The rite for Holy Communion bears the title “The Service.” Three musical settings of The Service will be printed in the hymnal. Five to six more musical settings of The Service will appear in digital resources. The text of The Service remains essentially the same across the various settings of The Service. Variety is found in some of the prayer texts but is primarily found in the music of the different settings of The Service. Rites for Morning Prayer, Evening Prayer, and Compline have also been completed. The keyboard Accompaniment Edition for liturgy, psalms and Gospel Acclamations is slated to be a volume of at least 300 pages.
Some congregations participated in field tests of Setting Two of The Service. Setting Three of The Service will be introduced to congregations in a limited way in the Preview that will be available in January 2020. It is noteworthy that Setting Two and Setting Three will both have full settings for both organ and piano. This means that the organ versions of these settings will have their own instrument parts (brass, percussion, etc.), while the piano versions of these settings will also have their own instrument parts (C-instruments, guitar lead sheets, percussion, etc.).
Congregations can also look forward to a full set of Gospel Acclamations (alleluia refrains with a chanted verse of the day) for every Sunday and festival, as well as updated rites for seasonal services (Holy Week, Easter Vigil, etc.).
The liturgical art studio of Nicholas Markell is producing high quality liturgical icons for the various rites and sections of the hymnal and psalter. These images are also slated to be made available to congregations for purchase.
The WELS Hymnal Project includes print books numbering a total of approximately seventeen volumes. Among those volumes is an Agenda Book. This is the volume that includes rites frequently used by the pastor on special occasions such as the installation of a church council, the installation of a teacher, reception of new members, confirmation, etc. This volume and most of the other seventeen volumes are slated to be released simultaneously with the new hymnal, ready to be used for Advent 2021.
Four manuals are being written to support the new worship books of the WELS hymnal project. The four manuals will treat topics aimed at four audiences – pastors; musicians; congregational groups; lay devotions.
The current book that includes the background story for the hymns and the biographies for all of the authors and composers of the hymns was entitled: “Christian Worship: Handbook.” That comprehensive volume is being updated and will appear as an online resource.
The work of the Communications Committee is winding down. The members of the committee did a tremendous amount of work in the early years of the project by way of survey, data analysis, blog posts, FIC articles, news releases, etc. The committee continues to manage the project website where this summer update appears. The work of the Communications Committee will soon transition into the work of the Hymnal Introduction Program.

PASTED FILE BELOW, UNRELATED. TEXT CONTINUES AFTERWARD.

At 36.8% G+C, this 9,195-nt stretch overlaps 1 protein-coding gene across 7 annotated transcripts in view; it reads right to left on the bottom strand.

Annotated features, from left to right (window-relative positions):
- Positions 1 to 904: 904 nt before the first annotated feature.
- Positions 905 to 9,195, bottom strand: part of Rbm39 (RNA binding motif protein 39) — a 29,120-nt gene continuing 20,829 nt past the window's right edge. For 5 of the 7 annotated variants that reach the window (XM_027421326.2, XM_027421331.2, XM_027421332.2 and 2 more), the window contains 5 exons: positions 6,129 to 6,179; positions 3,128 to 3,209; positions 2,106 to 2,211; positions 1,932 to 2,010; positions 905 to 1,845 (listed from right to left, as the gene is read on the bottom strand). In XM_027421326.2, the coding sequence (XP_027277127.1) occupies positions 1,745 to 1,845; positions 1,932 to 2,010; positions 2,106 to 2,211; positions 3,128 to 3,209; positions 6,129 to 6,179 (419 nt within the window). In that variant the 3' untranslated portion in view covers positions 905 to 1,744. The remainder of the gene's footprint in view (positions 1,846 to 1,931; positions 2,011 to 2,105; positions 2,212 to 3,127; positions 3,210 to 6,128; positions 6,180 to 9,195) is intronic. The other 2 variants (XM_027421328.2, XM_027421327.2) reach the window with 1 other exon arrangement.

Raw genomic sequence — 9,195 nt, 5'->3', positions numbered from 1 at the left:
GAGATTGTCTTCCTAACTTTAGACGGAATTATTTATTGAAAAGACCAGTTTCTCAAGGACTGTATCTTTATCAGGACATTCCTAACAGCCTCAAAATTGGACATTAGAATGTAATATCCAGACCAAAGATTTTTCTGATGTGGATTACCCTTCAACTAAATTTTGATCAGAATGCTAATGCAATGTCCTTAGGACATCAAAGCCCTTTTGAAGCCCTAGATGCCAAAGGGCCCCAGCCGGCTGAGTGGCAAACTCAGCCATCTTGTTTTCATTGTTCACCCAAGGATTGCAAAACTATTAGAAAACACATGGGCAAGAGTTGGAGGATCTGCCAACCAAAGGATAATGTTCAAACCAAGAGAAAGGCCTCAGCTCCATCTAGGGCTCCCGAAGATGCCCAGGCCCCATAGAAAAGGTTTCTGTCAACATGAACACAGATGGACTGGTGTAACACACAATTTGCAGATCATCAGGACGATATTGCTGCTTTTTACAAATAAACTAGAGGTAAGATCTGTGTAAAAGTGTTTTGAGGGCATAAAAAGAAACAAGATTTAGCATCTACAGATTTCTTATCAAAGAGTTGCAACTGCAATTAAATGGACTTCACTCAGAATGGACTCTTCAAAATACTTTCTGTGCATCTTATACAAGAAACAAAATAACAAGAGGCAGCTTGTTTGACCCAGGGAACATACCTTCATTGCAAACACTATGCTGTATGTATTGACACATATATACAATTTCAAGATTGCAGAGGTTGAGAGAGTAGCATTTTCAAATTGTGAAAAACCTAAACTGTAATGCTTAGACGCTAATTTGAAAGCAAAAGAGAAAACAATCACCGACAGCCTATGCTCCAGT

The three main initiatives of the hymnal project’s Technology Committee (TC) have not changed over the past five years.
1) The highest priority initiative of the TC has been a service builder program. We are pleased to announce that the licensing of this program has been finalized. The service builder program is “software as a service.” Users operate the software in a web browser rather than installing software on their own hard drives. All of the digital assets of the hymnal program will be available in the service builder program. Worship planning will be greatly facilitated. Undoubtedly, the two greatest strengths of this program will be time savings in producing service folders and the high-level quality of the service folders that the program exports. All WELS congregations will greatly benefit from this software which will be available by subscription. Those using OneLicense.net or CCLI.Com for reprint licensing will want to be aware of the fact that use of this new service builder program virtually eliminates the need for third party reprint licenses. We are eagerly looking forward to letting congregations know about this software starting in early 2020 as the Hymnal Introduction Program officially kicks off. The software itself will be available for Advent 2021 when the new hymnal materials launch.
2) A Musicians’ Resource is the second main initiative of the Technology Committee. This resource is now the main focus of the TC. We are preparing to make available thousands of individual music files in support of congregational singing. These resources would be available for purchase on an ala carte basis. Need a flute part for hymn #523? Like to have an alternate keyboard accompaniment for hymn #499? Need the brass part for the Glory to God in the Highest in Setting Three? Like to have the guitar lead sheet for Psalm 91? Literally thousands of such files will be available in the Musicians’ Resource. Work on the Musicians’ Resource is taking place on a daily basis.
3) A personal app for individual users to access the hymnal materials on a devotional basis is the third initiative of the TC. This resource has been intentionally delayed to the very end of the development timetable, so as to make use of the very latest emerging technology.
A 60-page booklet is being produced to introduce the new hymnal line of products to the members of our church body. Each congregation will receive multiple hard copies of this Preview. Please note that the Preview is not a sampler. It is not a booklet for use during worship. It is a booklet that shows features of the new hymnal, psalter, and other resources. It will foster conversations in your congregation about the decisions you will make as far as acquiring the new hymnal materials. The Preview will first be released at the January 2020 WELS Leadership Conference. The Hymnal Introduction Program will also formally begin its work at the same time.
The Preview will also begin to share with congregations plans they can make to fund purchases of new hymnal materials. Suffice it to say, before a pricing schedule has been set by Northwestern Publishing House, that we want to encourage all congregations to start planning and setting funds aside now for the new hymnal materials that will be ready for Advent 2021. We are pleased to hear that some congregations are already doing so.
Look forward to seeing in the Forward in Christ magazine a three-article series on the new hymnal, starting in October 2019.
Pastor Michael D. Schultz, director
WELS Hymnal Project